Bop Street Records 5219 Ballard Ave. N.W., 297-2232, www.myspace.com/bopstreetrecords.
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Kerry Zettel's got a set of mysterious, melancholy eyes that seem to always contradict his grins. They do, however, work well framed by his long, dark curls and also onstage as he belts out anthemic post-punk as the (often) tight-white-pants-wearing frontman for Das Llamas, one of Seattle's most promising bands of its kind. His deep, throaty vocals—reminiscent of a less gravelly Tom Waits and more expressive than Interpol's Paul Banks—root themselves among frenzied drum fills, ragged guitars, and gothy synths, making for a new-wavey vintage yet en vogue sound that should help get their label, Aviation Records (another Zettel creation), off the ground. AJA PECKNOLD
The cerebral, psychedelic spacemen and Oklahoma transplants who make up Hypatia Lake draw inspiration from such disparate sources as Ennio Morricone, the Swirlies, Harry Nilsson, and less surprisingly, fellow Okies the Flaming Lips. Veritable experts at cutting enchanting, translucent pop with brittle shards of chilly gloom, the local quartet embodies an aural aesthetic that's sure to pleasure Spiritualized or My Bloody Valentine fans, and an adventurous spirit that attracted forward-thinking local producer Scott Colburn (Arcade Fire, Animal Collective) to work with them on their latest album, tentatively titled Angels and Demons, Space and Time and set for an early 2008 release. HANNAH LEVIN
The Kindness Kind
The first time I heard Kindness Kind singer Alessandra Rose, I thought of Blonde Redhead. She's not as chaotic as Blonde Redhead's singer, Kazu Makino, but they share a weird back-of-the-throat tonality that makes them both compelling. Pairing this with ethereal pop instrumentation results in songs that hint at British shoegaze and French pop. It's light and airy, propelled by Rose's voice. Considering it's the kind of stuff KEXP eats up, I bet we'll see some good things happen to this band. BRIAN J. BARR
Throw Me the Statue
Throw Me the Statue are like sunshine, sand, whimsy, and sex all shaken up and poured into a cold, frosty glass. Their
debut record, Moonbeams, runs up against the kind of sound that this area often spawns, but bucks the "overcast" sound in favor of a quintessential summer album chock-full of good old-fashioned fun. Whether it's Menomena-esque art-pop, Sufjan-style brass blaring, or boppy '50s cruising melodies, these guys pedal a sound that's warm and bright enough to give outsiders an idea of what the other three months of the year can be like in the usually drizzly Pacific Northwest. Not that we want them to know. AJA PECKNOLD
Lou Barlow of Sebadoh recently told me he was very impressed with how well-produced today's indie-rock records are. He said he wished his band could have sounded so good. "But Lou," I said. "I think early Sebadoh records were better because they were so messy." He shrugged. For me, there are too many slick records in indie rock. That's why Talbot Tagora are so exciting. Messiness is at the heart of their M.O. Their gear must be held together by duct tape because the band makes a fuzzy, disjointed racket. Reminds me of Scottish post-punks the Fire Engines. Vocals are buried very low in the mix, and it's hard to tell the bass from the drums. A wall of noise, indeed. BRIAN J. BARR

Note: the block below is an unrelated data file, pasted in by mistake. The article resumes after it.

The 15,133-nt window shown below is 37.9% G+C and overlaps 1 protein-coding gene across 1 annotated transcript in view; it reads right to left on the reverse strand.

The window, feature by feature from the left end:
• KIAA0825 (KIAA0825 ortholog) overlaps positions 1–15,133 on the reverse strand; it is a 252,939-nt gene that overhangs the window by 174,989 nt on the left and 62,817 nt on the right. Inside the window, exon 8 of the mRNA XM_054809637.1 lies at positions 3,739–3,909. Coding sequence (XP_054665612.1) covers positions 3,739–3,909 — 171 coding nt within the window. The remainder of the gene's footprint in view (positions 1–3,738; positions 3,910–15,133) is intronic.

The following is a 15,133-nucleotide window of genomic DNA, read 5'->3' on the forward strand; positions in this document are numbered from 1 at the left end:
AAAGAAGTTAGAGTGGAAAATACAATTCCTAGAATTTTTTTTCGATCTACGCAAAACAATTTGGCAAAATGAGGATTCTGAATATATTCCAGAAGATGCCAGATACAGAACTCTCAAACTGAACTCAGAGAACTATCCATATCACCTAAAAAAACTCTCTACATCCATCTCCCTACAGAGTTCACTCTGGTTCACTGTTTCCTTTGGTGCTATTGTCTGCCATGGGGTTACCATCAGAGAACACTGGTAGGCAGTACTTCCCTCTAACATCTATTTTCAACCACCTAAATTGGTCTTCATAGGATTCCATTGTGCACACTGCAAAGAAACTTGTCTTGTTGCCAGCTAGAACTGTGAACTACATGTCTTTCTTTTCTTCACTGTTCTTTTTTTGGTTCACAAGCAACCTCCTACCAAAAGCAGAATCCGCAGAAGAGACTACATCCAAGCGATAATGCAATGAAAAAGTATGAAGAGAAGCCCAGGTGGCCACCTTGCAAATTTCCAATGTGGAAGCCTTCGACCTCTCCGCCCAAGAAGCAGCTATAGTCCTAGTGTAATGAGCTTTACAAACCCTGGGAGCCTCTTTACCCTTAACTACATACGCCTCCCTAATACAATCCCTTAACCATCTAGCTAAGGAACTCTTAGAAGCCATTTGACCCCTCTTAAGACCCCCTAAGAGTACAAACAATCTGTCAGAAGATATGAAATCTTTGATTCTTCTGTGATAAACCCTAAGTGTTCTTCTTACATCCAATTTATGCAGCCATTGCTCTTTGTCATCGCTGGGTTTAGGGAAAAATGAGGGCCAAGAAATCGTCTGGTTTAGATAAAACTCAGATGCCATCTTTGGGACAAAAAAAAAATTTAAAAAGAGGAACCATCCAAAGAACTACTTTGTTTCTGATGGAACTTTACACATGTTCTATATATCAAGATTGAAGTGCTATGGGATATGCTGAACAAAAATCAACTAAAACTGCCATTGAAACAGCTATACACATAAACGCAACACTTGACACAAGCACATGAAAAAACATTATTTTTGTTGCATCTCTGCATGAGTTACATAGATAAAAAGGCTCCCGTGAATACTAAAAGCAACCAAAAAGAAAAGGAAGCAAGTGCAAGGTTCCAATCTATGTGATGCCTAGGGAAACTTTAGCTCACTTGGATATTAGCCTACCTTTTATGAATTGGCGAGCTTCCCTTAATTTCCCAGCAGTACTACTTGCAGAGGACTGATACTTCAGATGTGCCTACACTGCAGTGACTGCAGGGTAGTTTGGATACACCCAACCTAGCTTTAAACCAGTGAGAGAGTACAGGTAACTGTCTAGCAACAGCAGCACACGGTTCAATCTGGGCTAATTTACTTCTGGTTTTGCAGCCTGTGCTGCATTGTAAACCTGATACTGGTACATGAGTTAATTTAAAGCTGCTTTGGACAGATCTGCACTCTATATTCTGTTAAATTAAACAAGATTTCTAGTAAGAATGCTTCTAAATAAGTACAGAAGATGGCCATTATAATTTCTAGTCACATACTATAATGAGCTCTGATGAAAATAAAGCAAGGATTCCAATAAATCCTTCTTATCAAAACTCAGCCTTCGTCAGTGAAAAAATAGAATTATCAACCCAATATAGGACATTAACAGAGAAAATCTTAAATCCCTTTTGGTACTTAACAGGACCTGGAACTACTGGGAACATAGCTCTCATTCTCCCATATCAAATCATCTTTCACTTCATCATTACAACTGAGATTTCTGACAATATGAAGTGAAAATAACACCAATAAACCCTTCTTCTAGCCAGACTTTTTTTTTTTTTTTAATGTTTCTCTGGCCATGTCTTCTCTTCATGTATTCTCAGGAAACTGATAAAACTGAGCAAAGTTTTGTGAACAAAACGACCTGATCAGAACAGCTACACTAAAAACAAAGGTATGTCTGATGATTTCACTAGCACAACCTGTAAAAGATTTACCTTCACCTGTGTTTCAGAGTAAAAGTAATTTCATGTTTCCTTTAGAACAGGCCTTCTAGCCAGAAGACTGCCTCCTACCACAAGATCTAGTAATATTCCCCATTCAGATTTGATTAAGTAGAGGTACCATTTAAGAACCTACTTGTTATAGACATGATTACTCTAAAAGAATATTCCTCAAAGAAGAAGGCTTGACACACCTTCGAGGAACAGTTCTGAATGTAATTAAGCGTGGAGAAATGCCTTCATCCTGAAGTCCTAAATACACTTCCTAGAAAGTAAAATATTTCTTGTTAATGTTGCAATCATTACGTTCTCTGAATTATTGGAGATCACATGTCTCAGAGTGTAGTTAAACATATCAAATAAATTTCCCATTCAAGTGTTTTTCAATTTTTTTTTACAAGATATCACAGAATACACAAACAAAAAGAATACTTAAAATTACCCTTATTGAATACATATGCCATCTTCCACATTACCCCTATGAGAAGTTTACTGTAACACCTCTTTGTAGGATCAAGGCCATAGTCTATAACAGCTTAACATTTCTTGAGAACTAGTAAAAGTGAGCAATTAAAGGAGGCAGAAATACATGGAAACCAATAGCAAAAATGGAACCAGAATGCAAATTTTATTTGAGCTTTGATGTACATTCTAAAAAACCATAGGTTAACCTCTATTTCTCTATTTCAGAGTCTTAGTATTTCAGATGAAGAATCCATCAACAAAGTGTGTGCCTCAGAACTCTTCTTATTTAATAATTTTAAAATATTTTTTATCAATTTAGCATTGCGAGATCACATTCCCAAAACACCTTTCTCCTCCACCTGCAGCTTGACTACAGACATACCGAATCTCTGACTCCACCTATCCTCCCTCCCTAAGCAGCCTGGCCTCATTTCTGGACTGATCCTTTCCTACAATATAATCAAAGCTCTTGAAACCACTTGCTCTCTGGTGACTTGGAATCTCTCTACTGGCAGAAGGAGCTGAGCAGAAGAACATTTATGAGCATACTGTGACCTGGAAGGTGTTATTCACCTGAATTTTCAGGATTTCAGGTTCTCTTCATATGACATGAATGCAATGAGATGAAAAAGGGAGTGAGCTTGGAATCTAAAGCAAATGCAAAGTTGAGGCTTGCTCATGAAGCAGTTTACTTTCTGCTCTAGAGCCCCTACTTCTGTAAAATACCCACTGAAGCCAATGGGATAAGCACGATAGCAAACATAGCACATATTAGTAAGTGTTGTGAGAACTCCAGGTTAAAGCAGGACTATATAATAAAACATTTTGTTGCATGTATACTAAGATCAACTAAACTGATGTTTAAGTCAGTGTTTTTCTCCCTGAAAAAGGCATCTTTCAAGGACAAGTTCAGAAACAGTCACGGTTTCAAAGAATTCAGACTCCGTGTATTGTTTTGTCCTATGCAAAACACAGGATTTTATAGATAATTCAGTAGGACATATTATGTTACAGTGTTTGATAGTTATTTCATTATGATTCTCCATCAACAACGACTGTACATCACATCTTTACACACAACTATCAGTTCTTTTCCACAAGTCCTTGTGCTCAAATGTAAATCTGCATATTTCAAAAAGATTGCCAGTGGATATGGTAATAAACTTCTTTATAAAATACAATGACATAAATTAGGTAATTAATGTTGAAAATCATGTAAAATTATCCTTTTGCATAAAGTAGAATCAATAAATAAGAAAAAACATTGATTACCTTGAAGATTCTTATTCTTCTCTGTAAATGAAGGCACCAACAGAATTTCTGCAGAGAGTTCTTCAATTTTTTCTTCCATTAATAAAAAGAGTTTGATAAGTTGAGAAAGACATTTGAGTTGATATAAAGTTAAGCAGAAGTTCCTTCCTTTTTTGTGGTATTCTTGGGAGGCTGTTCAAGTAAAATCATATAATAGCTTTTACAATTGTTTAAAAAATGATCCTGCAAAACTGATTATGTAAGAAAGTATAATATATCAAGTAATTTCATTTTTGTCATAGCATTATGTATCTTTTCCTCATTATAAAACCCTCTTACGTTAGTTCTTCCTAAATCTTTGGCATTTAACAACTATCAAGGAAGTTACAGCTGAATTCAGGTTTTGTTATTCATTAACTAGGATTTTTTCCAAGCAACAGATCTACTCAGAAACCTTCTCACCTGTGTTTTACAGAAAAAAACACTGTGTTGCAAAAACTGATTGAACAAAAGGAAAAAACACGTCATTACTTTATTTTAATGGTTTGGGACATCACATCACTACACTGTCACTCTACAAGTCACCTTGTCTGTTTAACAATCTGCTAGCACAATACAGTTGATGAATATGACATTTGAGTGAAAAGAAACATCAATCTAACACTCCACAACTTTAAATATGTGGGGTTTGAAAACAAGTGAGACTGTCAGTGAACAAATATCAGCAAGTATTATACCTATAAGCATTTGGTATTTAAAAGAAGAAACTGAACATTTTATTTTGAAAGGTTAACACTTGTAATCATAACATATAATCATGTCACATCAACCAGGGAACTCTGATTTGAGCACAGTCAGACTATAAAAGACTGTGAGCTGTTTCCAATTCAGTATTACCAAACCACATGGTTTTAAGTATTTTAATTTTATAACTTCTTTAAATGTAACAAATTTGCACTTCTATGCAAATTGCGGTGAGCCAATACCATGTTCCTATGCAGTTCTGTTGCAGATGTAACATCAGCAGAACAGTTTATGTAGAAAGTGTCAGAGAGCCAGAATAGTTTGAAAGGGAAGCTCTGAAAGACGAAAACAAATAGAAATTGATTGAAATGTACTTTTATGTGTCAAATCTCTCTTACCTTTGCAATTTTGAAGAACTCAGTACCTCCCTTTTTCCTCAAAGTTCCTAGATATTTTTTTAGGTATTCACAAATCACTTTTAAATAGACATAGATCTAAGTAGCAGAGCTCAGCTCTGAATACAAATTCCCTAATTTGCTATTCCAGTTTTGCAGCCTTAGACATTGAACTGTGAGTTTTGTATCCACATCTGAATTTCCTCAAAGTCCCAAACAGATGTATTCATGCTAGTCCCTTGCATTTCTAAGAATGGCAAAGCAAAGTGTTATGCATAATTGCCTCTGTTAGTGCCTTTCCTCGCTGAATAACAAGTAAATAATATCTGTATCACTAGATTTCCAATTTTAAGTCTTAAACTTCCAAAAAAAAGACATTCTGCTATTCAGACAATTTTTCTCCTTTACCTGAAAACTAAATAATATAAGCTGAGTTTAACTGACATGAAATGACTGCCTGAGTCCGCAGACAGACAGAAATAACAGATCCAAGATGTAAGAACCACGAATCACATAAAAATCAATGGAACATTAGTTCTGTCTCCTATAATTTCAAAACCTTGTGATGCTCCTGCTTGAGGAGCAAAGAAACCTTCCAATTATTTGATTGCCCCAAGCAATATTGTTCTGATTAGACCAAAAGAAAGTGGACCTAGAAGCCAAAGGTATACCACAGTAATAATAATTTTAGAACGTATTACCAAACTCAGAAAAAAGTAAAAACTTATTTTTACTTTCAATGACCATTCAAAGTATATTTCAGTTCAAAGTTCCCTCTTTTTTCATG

Sleepy Eyes of Death
Taking their name from the classic 1960s samurai film series about a sword-wielding warrior in search of the perfect death, the Seattle five-piece Sleepy Eyes of Death have carved out a couple of cinematic scores (2006's Sleepy Eyes of Death EP and this year's debut full-length, Street Lights for a Ribcage) for their own imaginary sagas. Delicately balancing the analog trajectory of M83's bedroom symphonics and '80s slasher flicks with the driving, future-world narratives of Trans Am and My Bloody Valentine's sheer, metallic walls, Sleepy Eyes have become one of the most intriguing acts in the city. Wielding an arsenal of equipment—including analog keyboards and synths, guitars, drums, strobes, and smoke machines—the band has a dynamically large sound and visuals that engulf the listener from the moment they begin to well after the credits have rolled. TRAVIS RITTER
Yes! Finally someone wrote a song about Adderall, one of the most amazing prescription drugs currently available. In their song "Adderall Nighter," slop-pop group TacocaT (yeah, I agree, that name rules) capture the amphetamine rush and urge to complete a lot of tasks that comes with this pill normally given to people with ADD. "I'm gonna drink 17 beers," squeals singer Bree McKenna, referring to how the little blue pill makes you seemingly immune to alcohol. Good times. And that's what TacocaT are all about. Like a poppier version of local scrap-heap punks the Trashies (with whom they share a member, Eric Randall), TacocaT are not aiming to be serious or be taken seriously. And they especially don't want us to take ourselves seriously, as they sing songs about going to the gynecologist and point fingers at self-righteous urban bicyclists. BRIAN J. BARR